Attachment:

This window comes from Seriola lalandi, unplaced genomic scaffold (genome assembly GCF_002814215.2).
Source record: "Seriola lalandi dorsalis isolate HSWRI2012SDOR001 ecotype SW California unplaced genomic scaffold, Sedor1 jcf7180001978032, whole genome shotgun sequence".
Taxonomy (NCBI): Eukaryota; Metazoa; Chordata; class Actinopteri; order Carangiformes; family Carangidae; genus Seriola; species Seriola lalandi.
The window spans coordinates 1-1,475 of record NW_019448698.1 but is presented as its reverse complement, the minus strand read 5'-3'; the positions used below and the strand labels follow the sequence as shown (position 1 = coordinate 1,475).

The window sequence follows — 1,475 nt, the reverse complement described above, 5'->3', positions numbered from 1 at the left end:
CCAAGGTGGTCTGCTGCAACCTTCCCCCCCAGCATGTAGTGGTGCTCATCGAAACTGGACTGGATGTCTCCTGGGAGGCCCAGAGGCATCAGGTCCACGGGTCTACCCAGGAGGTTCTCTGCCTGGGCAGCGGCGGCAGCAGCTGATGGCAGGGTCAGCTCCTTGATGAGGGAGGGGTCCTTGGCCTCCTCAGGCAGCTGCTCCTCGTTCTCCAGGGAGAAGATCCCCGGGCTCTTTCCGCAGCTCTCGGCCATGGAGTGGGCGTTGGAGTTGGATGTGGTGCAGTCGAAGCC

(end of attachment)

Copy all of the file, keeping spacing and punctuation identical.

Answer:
This window comes from Seriola lalandi, unplaced genomic scaffold (genome assembly GCF_002814215.2).
Source record: "Seriola lalandi dorsalis isolate HSWRI2012SDOR001 ecotype SW California unplaced genomic scaffold, Sedor1 jcf7180001978032, whole genome shotgun sequence".
Taxonomy (NCBI): Eukaryota; Metazoa; Chordata; class Actinopteri; order Carangiformes; family Carangidae; genus Seriola; species Seriola lalandi.
The window spans coordinates 1-1,475 of record NW_019448698.1 but is presented as its reverse complement, the minus strand read 5'-3'; the positions used below and the strand labels follow the sequence as shown (position 1 = coordinate 1,475).

The window sequence follows — 1,475 nt, the reverse complement described above, 5'->3', positions numbered from 1 at the left end:
CCAAGGTGGTCTGCTGCAACCTTCCCCCCCAGCATGTAGTGGTGCTCATCGAAACTGGACTGGATGTCTCCTGGGAGGCCCAGAGGCATCAGGTCCACGGGTCTACCCAGGAGGTTCTCTGCCTGGGCAGCGGCGGCAGCAGCTGATGGCAGGGTCAGCTCCTTGATGAGGGAGGGGTCCTTGGCCTCCTCAGGCAGCTGCTCCTCGTTCTCCAGGGAGAAGATCCCCGGGCTCTTTCCGCAGCTCTCGGCCATGGAGTGGGCGTTGGAGTTGGATGTGGTGCAGTCGAAGCC